Hypothyroidism also occur as a result of, pituitary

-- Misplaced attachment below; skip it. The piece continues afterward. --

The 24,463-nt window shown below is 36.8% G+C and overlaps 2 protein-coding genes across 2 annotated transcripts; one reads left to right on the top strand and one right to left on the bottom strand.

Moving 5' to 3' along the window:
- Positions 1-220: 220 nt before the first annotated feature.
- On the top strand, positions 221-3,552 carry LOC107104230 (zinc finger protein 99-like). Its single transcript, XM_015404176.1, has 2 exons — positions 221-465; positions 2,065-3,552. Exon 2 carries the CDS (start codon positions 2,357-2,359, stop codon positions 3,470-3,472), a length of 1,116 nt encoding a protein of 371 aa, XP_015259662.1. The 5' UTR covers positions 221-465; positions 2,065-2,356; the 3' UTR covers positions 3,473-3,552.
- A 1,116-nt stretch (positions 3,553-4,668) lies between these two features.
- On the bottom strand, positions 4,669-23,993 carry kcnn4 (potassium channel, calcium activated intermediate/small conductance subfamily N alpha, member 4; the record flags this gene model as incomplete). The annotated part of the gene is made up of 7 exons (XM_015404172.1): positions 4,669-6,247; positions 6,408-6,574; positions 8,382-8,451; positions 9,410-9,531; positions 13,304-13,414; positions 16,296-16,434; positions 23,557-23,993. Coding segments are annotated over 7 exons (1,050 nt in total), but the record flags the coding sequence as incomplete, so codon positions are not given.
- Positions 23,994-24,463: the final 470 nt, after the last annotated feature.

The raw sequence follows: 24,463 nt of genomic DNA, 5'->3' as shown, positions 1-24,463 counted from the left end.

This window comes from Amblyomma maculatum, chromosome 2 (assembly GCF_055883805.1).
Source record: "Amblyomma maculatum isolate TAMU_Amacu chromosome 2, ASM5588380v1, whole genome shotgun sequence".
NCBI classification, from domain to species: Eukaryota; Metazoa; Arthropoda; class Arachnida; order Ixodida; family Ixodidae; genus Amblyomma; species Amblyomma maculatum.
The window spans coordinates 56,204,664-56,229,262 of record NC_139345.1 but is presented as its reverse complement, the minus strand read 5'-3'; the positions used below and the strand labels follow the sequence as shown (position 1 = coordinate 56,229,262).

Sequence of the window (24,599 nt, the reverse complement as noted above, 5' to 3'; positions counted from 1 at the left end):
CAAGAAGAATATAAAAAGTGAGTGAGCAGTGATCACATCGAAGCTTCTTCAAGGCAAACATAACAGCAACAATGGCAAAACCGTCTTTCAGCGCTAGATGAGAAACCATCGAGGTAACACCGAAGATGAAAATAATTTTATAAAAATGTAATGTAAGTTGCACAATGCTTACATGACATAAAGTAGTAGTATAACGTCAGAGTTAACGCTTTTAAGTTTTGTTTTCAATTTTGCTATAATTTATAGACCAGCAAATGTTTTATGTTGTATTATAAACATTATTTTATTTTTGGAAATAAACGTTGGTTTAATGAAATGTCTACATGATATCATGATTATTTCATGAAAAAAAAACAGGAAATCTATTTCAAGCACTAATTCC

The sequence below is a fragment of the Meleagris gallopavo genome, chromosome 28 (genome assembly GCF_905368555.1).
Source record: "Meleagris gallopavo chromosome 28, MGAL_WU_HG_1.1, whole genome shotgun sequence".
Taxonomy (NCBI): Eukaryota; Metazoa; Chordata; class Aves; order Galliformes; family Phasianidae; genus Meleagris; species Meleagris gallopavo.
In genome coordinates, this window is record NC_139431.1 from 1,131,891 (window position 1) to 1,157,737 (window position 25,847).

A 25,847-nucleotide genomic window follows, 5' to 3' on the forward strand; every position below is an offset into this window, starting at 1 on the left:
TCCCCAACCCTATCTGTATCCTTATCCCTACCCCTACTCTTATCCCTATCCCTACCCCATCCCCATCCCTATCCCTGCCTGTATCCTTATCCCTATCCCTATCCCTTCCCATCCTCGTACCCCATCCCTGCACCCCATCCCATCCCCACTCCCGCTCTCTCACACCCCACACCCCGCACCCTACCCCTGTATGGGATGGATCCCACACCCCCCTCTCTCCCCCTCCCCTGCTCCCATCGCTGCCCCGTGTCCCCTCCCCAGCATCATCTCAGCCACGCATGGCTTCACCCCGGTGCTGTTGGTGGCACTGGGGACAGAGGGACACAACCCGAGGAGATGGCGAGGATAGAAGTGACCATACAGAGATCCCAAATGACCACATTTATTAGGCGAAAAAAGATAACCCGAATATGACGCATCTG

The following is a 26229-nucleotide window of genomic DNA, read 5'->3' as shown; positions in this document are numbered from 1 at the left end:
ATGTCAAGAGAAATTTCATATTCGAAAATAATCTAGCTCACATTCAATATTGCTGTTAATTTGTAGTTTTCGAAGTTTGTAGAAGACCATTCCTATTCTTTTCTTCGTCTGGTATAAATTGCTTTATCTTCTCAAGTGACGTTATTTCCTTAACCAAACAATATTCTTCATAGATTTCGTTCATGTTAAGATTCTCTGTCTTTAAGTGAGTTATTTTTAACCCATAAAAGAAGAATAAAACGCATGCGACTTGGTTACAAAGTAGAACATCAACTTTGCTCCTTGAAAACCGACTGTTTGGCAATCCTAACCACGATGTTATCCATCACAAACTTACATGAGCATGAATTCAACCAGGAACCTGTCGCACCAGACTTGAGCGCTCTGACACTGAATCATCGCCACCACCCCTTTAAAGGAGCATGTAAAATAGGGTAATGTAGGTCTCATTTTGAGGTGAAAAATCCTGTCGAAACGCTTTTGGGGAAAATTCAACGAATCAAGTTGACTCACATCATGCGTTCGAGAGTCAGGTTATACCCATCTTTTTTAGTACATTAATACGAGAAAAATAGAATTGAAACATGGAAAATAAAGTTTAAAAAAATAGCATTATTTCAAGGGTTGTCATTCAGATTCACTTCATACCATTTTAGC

Hypothyroidism is a condition characterized by decreased secretion of thyroid hormones- tetraiodothyronine (T4) and triiodothyronine (T3)- from the thyroid gland, which is located in the front lower part of the neck. The thyroid gland is an endocrine gland that secretes hormones directly into the bloodstream. Symptoms of hypothyroidism develop slowly, often over a span of several years. Initially, an individual may feel lethargic and later develop signs and symptoms of a slowed-down metabolism, feeling cold, muscle weakness, weight gain, joint or muscle pain, depression, pale, dry skin, thinning of hair, a slow heart rate, high LDL cholesterol and irregular menstrual bleeding9. There are three primary disease types which include: Primary hypothyroidism, Secondary hypothyroidism and Tertiary hypothyroidism. Primary hypothyroidism occurs when the thyroid gland does not produce a sufficient amount of the thyroid hormone to maintain the body’s metabolism and heat production3. The decrease of TH production can result from congenital defects of the thyroid gland, surgical removal of the gland and radiation treatment for thyroid cancer or Hashimoto’s thyroiditis-an autoimmune disorder9. Furthermore, medications that contain iodine, such as amiodarone can contribute to the development of hypothyroidism. A decrease in TH levels contributes to increased serum cholesterol and can place an individual at higher risk for the development of atherosclerosis and cardiac disease3. Furthermore, the release of the thyroxin hormone (T4) is reduced, leading to the loss of the negative hormonal feedback system on the thyroid-stimulating hormone (TSH) produced by the posterior pituitary gland3. As a result, there is an increased concentration of TSH and tetraiodothyronine (T4) is converted into triiodothyronine hormone (T3) at the target tissues. Levothyroxine drug is the most communal treatment option, as it has been shown to decrease the TSH levels and in turn, increase the free T4 in the body. Furthermore, Triiodothyronine-levothyroxine combination therapy studies show affirmative results in some individuals and Triiodothyronine-only treatment is shown to associate with a decrease in body weight and an improved lipid profile4.Secondary (central) hypothyroidism occurs due to the interference of diseases with the thyrotropin-releasing hormone production by the hypothalamus and its delivery via the pituitary stalk, or with the production of the pituitary thyrotropin11. Secondary hypothyroidism may also occur as a result of, pituitary adenomas, radiotherapy, head trauma and pituitary apoplexy. It is characterized by the malfunction of the pituitary gland in secreting TSH10. As a result, there is a low concentration of TSH and free T4. It has been denoted that glucocorticoid treatment may be an option for individuals suffering from Secondary (central) hypothyroidism. In high doses, glucocorticoids reduce the conversion of T4 to the more active T3. As, TSH synthesis is determined by the balance of positive and negative regulation by TRH and T39. Lastly, Tertiary hypothyroidism refers to the malfunction of the hypothalamus in secreting the thyroid releasing hormone2. Possible treatments involve, thyroid replacement therapy, cessation of drugs with lithium or dopamine, thyroxine replacement therapy, surgery and glucocorticoid treatment5.